Getting Your Children to Listen to You

Here's why your children aren't listening.

Posted Dec 26, 2016

If you are a parent of young children or teens, you have probably heard about the standard techniques in exercising discipline with children. Primarily to sternly address the child about the unwanted behavior and follow through with consequences.

These techniques are effective, however most parents who report using these techniques report little to no success. As a matter of fact, it appears that the more difficult and temperamental the child is, the less successful the parent will be at redirecting the child.

//'>oneblink / 123RF Stock Photo</a>
Source: Copyright: <a href=''>oneblink / 123RF Stock Photo</a>

The reason for this disparity less in the parent’s ability to be at peace with the situation. I have witnessed parents during sessions, execute parenting redirecting techniques with frustration written on their faces.

Upset feelings parents experience when disciplining their children could be frustration, anger, anxiety and sometimes confusion. Regardless, these are feelings that the child easily reads into, regardless of the words of reason coming from the parent. Children are primal beings, and thus, the most important communication they pay attention to is the mood of the communicator. A parent who is upset, regardless of how reasonable their words are, is going to trigger upset feelings in his or her child. This will place the child in a state of fight or flight, leading the child to engage in defensive behaviors. Some children may choose to lash out in fear, while most will resort to shutting down.

Consider this example, John and Peter are siblings, John was playing a video game, when Peter walked in and asked to pay with him. When John refused, Peter became upset and pulled the cord for John's controller, thereby disrupting John's game. John then became engaged, got up and punched Peter In his gut. Subsequently, John found himself receiving a talking to and a consequence from his mother. This upset John, because he felt that Peter's consequence and taking to was less severe that his. So, John became enraged and threw a tantrum. This led his mother to become even more upset as she addressed his tantrum. From John's perspective, every time he detected his mother's frustration and towards him, he became even more convinced that she favored Peter over him, and dealt with his feelings by throwing a bigger tantrum. This back and forth between mother and child continued until John became exhausted and became silent, much to the relief of his mother.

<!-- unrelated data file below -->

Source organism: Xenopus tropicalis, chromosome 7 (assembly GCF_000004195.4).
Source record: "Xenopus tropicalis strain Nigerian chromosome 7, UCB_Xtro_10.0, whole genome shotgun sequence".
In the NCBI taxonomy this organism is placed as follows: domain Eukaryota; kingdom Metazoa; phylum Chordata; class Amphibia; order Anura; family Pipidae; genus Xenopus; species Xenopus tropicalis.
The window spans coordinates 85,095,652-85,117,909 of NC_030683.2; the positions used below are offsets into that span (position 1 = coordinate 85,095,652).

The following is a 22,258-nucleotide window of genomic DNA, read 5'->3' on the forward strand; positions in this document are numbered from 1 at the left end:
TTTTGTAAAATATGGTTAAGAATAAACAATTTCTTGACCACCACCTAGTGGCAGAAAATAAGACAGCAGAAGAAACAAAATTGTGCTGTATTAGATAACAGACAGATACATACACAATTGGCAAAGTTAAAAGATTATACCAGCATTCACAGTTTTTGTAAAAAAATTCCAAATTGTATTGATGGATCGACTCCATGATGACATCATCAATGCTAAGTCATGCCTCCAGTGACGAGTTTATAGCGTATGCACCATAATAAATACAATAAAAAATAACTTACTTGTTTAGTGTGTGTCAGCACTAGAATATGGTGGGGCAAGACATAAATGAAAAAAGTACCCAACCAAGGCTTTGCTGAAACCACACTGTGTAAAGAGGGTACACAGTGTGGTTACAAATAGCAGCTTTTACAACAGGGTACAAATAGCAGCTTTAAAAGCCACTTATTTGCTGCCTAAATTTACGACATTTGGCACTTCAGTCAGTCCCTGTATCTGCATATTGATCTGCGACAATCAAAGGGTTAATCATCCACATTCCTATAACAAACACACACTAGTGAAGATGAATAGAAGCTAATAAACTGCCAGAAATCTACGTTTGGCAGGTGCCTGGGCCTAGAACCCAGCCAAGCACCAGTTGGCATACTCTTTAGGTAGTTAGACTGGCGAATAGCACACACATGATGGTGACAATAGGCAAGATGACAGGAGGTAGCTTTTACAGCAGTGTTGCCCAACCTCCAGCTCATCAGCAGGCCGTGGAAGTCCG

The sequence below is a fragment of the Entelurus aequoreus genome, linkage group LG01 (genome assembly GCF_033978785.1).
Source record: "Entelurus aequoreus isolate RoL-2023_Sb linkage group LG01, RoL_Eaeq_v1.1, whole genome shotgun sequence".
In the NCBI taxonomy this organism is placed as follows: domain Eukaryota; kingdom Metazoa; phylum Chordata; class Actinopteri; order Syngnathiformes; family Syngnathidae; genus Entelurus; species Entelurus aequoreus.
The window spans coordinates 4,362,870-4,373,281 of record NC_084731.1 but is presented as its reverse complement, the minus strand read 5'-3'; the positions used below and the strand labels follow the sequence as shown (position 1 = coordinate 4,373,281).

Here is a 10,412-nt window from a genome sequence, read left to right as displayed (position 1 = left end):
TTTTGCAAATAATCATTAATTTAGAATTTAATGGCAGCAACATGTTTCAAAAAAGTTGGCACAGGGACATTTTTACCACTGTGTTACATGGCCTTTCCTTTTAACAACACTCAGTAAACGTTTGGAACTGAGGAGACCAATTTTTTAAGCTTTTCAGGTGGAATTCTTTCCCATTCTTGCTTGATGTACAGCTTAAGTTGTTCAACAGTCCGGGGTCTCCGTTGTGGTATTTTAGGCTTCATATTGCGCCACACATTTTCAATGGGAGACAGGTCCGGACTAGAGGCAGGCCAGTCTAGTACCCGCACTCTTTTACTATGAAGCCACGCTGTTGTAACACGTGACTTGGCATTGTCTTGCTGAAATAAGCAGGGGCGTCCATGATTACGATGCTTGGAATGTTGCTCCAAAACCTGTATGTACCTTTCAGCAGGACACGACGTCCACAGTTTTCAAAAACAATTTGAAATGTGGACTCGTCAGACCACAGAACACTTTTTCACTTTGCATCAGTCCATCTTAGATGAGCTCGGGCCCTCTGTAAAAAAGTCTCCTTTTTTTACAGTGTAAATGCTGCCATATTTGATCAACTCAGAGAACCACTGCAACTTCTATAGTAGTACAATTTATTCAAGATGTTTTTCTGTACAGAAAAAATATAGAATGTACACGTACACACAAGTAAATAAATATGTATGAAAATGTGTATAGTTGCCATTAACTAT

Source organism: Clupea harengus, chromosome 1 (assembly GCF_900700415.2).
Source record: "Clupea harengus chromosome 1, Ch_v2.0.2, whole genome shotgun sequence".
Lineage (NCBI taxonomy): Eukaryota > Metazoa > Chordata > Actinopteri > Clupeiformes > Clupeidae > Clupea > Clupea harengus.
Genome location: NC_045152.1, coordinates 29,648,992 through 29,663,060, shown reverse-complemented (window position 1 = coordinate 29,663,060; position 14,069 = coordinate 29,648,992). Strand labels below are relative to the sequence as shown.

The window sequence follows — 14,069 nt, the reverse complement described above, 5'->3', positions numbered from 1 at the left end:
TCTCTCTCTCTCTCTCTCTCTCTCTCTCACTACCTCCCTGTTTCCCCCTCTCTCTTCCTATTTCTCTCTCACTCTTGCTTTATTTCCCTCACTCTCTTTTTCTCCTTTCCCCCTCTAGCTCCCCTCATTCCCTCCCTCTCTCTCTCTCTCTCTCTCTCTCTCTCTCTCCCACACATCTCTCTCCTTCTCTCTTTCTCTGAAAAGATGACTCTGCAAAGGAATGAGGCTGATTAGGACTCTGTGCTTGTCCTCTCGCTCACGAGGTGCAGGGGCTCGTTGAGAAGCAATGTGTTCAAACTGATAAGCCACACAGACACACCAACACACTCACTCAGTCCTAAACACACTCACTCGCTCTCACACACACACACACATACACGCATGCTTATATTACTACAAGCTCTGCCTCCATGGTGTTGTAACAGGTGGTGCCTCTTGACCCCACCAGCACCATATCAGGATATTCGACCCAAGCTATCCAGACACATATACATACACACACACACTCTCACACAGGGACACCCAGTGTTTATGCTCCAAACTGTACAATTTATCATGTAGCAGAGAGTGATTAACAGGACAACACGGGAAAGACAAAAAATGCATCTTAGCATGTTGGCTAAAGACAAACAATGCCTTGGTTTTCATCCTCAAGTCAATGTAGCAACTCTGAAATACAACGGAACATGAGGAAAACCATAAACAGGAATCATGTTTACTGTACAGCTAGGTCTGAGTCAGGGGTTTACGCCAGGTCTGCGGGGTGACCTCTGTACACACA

In the example given, John's mother said and did all the right things, however she was frustrated, and her upset feelings with John was all John could hear and see. From his perspective, John believed that his mother was being unfair to him, and voicing his protests, while his mother's frustration came from her failed attempts to reason with him.

For parents to get their children to listen to them more, they must bring their feelings under control before engaging with the child.

A parent who is genuinely calm, when addressing misbehavior with children, will experience a higher rate of success in reasoning with the child. This is because, in the absence of raw emotions, the child subconsciously mirrors the parent's calm mood, thereby decreasing activity in the lower brain and increasing activity in the cortex and prefrontal cortex regions. This leads to more clarity of thought with the child.

Ugo is a psychotherapist and owner of Road 2 Resolutions PLLC.